(director: Sydney Pollack; screenwriters: Paul Schrader/Robert Towne/story by Leonard Schrader; cinematographers: Duke Callaghan/Kôzô Okazaki; editors: Don Guidice/Thomas Stanford/Frederic Steinkamp; music: Dave Grusin; cast: Robert Mitchum (Harry Kilmer), Ken Takakura (Tanaka Ken), Brian Keith (George Tanner), Kishi Keiko (Eiko), Christina Kokubo (Hanako), James Shigeta (Goro), Herbert Edelman (Oliver Wheat), Richard Jordan (Dusty), Okada Eiji (Tono), Kyôsuke Machida (Kato), Go Eiji (Spider); Runtime: 112; MPAA Rating: R; producer: Sydney Pollack; Warner Bros.; 1974-Japan/USA)

It’s a different kind of crime film, an overlooked gem.

Reviewed by Dennis Schwartz

An action soap opera film from the ’70s that doesn’t transcend that period, as it might be too slow moving for today’s standards and its story too much over-the-top to take seriously. Nevertheless it’s a top-rate thriller because of its evocative sword fights and its respectful homage to the honor system practiced by the organized Japanese crime families, known as the yakuza. The yakuza is a family mafia system that goes back a few hundred years, whereby the gangsters from this organization must abide by their samurai-like traditions. 

Sydney Pollack (“The Way We Were”/”The Scalphunters”) directs with an eye for touching the heart of his characters and of how their macho concept is taken so seriously. What he also gets right is getting out of Robert Mitchum arguably his best performance ever as the brooding Westerner transplanted into the old Japanese traditional ways, who can mix tenderness with brutality as he adapts to the Eastern culture and brings friendship to its highest tests. It also helps that the thriller is so superbly written by Robert Towne and Paul Schrader, from a story by Paul’s brother Leonard.

The film has fine location shots in Japan, giving it an air of authenticity, and is remembered fondly for its great climax pistols/sword dueling scene–one of the best ever action film climaxes.

Harry Kilmer (Robert Mitchum) was an American serviceman who served in Japan during the post-WWII occupation. For the last twenty years he has lived in the States and has worked as both a realtor and a private detective. During the time he has remained friends with some of his close GI buddies. One of those buddies, the opportunist George Tanner (Brian Keith), who remained in Tokyo as a gangster shipping magnate, contacts him after not seeing him for many years. When George comes to Malibu and tells Harry his teenage daughter has been kidnapped by the yakuza boss Tono (Okada Eiji) over a smuggling gun deal gone wrong (George says the crime boss only wants the guns, which are missing, and will not accept his money back), he pleads with Harry to go to Tokyo and rescue her with his old acquaintance Ken Tanaka (Ken Takakura, Japan’s top star in yakuza films), a former legendary yakuza and martial arts expert, who would do anything for Harry after he saved his sister Eiko (Kishi Keiko) and her daughter Hanako (Christina Kokubo) from starvation by using his army pay to buy the woman he had an affair with a coffee shop before leaving the country. George also has Harry take along the American gangster, his bodyguard, Dusty (Richard Jordan), for protection. In his stylized casual way, the aging Harry does the favor even if it’s against his better judgment.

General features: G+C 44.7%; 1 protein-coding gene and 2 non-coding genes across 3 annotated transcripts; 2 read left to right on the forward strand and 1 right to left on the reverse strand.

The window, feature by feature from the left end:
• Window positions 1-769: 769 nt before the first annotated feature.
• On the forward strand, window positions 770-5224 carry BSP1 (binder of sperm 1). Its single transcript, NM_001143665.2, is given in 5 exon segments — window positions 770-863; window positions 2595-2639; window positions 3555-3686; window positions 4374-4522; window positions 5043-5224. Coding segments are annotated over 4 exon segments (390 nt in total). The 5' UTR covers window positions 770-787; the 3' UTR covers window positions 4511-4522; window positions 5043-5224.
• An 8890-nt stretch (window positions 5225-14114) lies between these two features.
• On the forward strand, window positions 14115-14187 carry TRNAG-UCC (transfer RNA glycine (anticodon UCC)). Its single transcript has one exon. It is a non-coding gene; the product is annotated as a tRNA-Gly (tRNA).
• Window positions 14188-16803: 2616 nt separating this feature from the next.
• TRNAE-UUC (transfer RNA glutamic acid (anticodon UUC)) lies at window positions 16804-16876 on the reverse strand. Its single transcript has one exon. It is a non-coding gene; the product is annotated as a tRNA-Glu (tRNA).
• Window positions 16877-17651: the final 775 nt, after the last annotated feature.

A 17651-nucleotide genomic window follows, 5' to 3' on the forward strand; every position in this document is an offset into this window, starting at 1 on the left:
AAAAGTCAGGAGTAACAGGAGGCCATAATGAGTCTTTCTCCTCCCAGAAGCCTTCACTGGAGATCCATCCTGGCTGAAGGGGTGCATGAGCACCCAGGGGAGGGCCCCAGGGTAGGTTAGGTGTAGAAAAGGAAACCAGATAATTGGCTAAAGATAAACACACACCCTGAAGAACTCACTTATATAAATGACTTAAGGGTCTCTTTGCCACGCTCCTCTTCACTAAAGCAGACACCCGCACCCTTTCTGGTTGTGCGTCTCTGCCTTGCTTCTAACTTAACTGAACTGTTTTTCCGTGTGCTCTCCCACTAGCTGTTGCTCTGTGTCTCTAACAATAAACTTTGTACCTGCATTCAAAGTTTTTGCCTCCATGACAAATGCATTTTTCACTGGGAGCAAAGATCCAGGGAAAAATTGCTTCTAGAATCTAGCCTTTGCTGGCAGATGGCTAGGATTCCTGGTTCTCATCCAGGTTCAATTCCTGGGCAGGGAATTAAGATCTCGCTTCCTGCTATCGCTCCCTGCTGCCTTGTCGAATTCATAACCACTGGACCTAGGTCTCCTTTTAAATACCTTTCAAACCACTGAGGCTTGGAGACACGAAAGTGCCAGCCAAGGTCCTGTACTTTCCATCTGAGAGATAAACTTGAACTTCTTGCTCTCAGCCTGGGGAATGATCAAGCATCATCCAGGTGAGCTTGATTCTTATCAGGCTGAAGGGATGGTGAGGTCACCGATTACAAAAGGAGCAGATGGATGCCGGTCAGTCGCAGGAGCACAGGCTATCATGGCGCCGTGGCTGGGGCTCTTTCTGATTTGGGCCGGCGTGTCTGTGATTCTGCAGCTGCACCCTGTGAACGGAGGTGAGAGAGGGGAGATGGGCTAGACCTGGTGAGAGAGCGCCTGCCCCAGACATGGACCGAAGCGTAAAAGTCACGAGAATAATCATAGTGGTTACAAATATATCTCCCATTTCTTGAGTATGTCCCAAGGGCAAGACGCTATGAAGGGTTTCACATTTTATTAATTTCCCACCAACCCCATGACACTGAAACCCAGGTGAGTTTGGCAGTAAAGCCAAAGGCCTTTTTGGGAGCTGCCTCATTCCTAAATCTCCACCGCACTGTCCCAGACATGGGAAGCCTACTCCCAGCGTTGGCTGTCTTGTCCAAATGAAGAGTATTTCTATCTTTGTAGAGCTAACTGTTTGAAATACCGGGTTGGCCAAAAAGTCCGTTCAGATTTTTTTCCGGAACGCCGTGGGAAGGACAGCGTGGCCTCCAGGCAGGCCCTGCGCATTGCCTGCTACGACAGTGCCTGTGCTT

Once in Tokyo, Dusty and Harry stay in the house of Harry’s former army buddy Oliver (Herbert Edelman), who remained in Tokyo as a college teacher. Though Oliver has an ample gun and knife collection, because of a severe medical condition, he can’t afford to get excited (even a chess game is too much for him), and leads a quiet life with his pet cat.
Harry has a warm reunion with his former lover and her grown daughter, now a teacher, who tells him she hasn’t seen her brother for years and he lives outside Tokyo running a martial-arts school. After contacting the taciturn and unsmiling Ken, we see that he will reluctantly agree to help Harry and accept the challenge as an obligation he feels he must do as a matter of honor. The honorable Ken lives his life according to the honor code, one that stipulates he must pay Harry back for helping his sister.

Harry will run into a series of deceits after his team rescues the girl from the kidnappers in a bloody shoot-out in the monastery where she was held, and in the process kills two of Tono’s men. The ambitious Tono will then meet with the slippery George and work out a deal where they can reunite, as George must rub out Harry while Tono will rub out Ken.

Long time secrets will be divulged, as Ken’s high-ranking yakuza older brother, Goro (James Shigeta), gets involved without getting involved in all the intrigue. He will let on startling secrets about why his brother has withdrawn to live a quiet life in the country.

The trio, of the two Americans and Ken, must then fight off the armies of George and Tono, as the action gets bloody.

There are also a number of pinky extractions used to prove a recognition for a previous mistake that can now honorably be forgiven when the pinky is given to the one who was previously betrayed.

It’s an engrossing movie. It works on many levels even if it might be hard to fully connect with a yakuza honor code for most Westerners. The film offers some exotic takes on Japan’s traditions and some insights between the face saving world of the East and the path of rugged individualism in the West.

It’s a different kind of crime film, an overlooked gem.

      Yakuza (1974)

REVIEWED ON 6/26/2020  GRADE: A-